“Can one imagine Mediterranean food without tomatoes?” Jane Grigson asks rhetorically in the tomato chapter of her Vegetable Book (arguably one of the most exhaustive cookbooks on the subject). They are so ingrained in the culture and cuisine of the entire Mediterranean, but especially in Italy's. But, like many of the vegetables that Italy is known for best, tomatoes are hardly Italian at all. After arriving on the boot-shaped peninsula in 1596, they eventually (having initially been thought of as poisonous) found their way into southern Italian kitchens.
How it is that they not only made their way into the cuisine but became the undisputed symbol of Italian cooking is intriguing, and the answer seems to start with the need to feed the masses. Many point to Naples as the point of departure for the common use of the tomato: There, it found excellent growing conditions, quickly becoming an abundant and versatile gastronomic staple, satiating a starving population by bulking out meals of pasta and bread and becoming ingrained in the cuisine. It also helped that the fruit lends itself well to conserving, so that it could become a year-round essential ingredient.
Another account by Tuscan journalist Aldo Santini also points to the cooking of the Jewish community in the Tuscan port of Livorno. While the Tuscans were musing over the ornamental qualities of the plant and perhaps afraid of the new fruit for a century or so, frugal Jewish cooks were already using it in the kitchen—one of Livorno's best known dishes, a simple recipe of pan-fried red mullet with chopped tomatoes, is actually of Tuscan-Jewish origin.
Indeed, when you look at a map of Italy's best known tomato dishes, they come mostly from the southern half of the boot, where they grow best and where they have spent the longest time in the kitchens.
Here are 10 of Italy's most iconic tomato dishes through the ages:
Bottled Tomato Sauce
The classic summer activity, one where the whole family gets involved and crates and crates of ripe, pudgy tomatoes are cooked in wide vats and bottled for keeping over the rest of the year. Passata (purée), peeled tomatoes, salsa (meaning "sauce" in Italian, not to be mistaken with the Mexican preparation), pomarola (tomato sauce), and conserva are used for everything from dressing pasta to making sauces for meat to soups, stews and pizza.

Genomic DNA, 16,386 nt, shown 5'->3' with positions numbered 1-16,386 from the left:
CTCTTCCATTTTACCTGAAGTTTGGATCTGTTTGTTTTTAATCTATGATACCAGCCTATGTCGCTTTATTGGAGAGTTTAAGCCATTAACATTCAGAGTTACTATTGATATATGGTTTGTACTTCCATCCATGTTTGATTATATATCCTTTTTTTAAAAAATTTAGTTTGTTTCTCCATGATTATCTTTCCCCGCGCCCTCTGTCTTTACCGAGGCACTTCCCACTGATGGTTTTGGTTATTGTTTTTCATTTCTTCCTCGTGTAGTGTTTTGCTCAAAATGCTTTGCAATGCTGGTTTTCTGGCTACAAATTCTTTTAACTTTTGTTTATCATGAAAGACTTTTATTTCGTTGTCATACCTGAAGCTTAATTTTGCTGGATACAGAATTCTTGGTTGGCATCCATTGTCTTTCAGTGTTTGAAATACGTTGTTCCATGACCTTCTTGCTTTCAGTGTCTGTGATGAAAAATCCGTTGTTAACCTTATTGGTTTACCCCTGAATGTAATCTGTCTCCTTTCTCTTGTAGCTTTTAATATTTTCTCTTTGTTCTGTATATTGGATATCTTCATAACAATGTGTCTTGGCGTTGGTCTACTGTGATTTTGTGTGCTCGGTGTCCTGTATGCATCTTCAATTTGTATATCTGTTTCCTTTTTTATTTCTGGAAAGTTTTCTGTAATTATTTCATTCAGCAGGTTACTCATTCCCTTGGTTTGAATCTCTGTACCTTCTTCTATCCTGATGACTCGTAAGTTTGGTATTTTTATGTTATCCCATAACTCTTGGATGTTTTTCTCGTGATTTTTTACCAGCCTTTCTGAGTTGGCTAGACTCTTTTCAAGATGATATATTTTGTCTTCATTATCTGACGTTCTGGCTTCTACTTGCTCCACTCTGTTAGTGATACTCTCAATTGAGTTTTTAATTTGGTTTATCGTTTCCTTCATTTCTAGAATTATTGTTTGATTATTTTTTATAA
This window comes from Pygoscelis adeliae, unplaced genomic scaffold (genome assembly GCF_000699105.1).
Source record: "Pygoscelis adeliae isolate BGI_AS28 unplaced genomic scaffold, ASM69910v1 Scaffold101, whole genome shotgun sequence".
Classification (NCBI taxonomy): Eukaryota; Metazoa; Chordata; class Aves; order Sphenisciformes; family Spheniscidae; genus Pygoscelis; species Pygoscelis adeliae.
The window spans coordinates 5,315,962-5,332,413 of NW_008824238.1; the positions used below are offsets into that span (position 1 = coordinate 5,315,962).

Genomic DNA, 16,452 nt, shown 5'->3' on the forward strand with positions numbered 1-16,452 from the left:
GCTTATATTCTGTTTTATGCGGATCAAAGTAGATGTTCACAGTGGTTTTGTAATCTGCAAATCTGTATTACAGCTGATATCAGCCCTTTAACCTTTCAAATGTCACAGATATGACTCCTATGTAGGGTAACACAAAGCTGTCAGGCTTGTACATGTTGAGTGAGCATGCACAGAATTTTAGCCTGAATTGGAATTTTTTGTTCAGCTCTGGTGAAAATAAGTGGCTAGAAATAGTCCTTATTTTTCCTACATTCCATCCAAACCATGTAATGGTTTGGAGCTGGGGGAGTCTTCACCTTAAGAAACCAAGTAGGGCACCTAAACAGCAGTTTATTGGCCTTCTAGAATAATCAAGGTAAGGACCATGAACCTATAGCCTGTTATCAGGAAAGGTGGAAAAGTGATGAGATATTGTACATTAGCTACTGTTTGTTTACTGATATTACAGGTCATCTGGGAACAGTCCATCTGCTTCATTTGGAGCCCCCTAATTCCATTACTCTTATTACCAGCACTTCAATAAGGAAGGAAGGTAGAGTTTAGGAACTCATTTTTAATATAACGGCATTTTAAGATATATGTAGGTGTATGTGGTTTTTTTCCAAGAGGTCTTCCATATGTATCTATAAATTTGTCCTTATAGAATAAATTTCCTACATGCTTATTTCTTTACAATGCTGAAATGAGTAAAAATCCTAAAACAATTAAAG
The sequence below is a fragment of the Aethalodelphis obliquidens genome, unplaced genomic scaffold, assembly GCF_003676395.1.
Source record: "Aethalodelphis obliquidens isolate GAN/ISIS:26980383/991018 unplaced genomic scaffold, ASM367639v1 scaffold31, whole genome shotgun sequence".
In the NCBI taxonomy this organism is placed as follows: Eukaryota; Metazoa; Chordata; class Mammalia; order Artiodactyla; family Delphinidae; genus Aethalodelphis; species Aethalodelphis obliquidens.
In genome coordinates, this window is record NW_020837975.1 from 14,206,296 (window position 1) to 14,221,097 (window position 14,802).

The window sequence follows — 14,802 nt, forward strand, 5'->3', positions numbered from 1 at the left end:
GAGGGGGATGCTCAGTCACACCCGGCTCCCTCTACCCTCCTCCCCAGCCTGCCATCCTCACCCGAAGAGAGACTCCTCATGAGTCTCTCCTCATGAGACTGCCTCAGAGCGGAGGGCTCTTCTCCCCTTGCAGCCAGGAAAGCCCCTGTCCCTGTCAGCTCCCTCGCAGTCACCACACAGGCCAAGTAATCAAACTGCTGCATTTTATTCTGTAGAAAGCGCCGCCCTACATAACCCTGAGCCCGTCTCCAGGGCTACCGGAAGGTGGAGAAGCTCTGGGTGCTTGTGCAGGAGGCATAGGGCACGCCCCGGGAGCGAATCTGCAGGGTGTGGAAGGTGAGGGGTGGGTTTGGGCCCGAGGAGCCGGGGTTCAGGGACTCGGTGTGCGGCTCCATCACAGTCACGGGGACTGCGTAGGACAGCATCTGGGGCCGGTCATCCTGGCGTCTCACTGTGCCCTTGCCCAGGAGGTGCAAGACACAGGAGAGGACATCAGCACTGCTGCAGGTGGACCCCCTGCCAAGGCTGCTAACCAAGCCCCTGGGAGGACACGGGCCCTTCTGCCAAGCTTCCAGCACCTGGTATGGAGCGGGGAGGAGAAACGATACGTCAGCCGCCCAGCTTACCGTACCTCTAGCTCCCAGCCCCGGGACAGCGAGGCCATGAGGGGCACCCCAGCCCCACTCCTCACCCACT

Born in the fields of tomato farmers in Campania as a quick and easy in situ snack, it didn't take much for this preparation to spread north to the Tuscan countryside or south to Puglia too. The latter's version includes friselle, crisp, crunchy dried bread in the shape and size of a bagel, but in its simplest form, bruschetta is a satisfying snack of a ripe tomato half rubbed to make a pink stain on slightly toasted bread. Sometimes there's a rubbing of garlic before the tomato smear, often with a pinch of salt and a slosh of extra-virgin olive oil. Even "dressed up," it's still charmingly simple with its chopped tomato and fresh basil. And when made with sweet, tasty tomatoes and good bread, it can be one of the best things on earth.
Plump, slumped tomatoes filled with a simple, garlicky rice stuffing and baked in the oven with thick-cut potatoes are a staple in Roman homes, canteens, and even bakeries. There, “vast trays of stuffed tomatoes surrounded by a sea of diced potatoes are baked in the bread ovens until their red flesh is tantalizingly wrinkled and intensely flavored, the rice plump and the potatoes golden on top but soft and sticky underneath,” as Rachel Roddy describes in her cookbook. They're another wonderful example of how a dish of humble, homely origins can so happily fill up bellies—you can even have this as a main.
Could there be any better way to enjoy a perfectly ripe, proper tomato? Not a supermarket one or an anonymous one, but a homegrown one, perhaps, or one right out of the province of Naples—or, better yet, the island of Capri, which lends its name to this dish. It's a relatively “new” dish, probably invented in the nineteenth century, one that inevitably speaks of high summer in the Mediterranean with the flavor of the sunny tomatoes and milky local mozzarella. It needs only a pinch of salt and some fresh basil. Purists such as Neapolitan journalist and wine writer Luciano Pignataro will even turn down extra olive oil, pointing out that the liquid weeping from the mozzarella and the juice of the tomatoes makes its own wonderfully balanced sauce.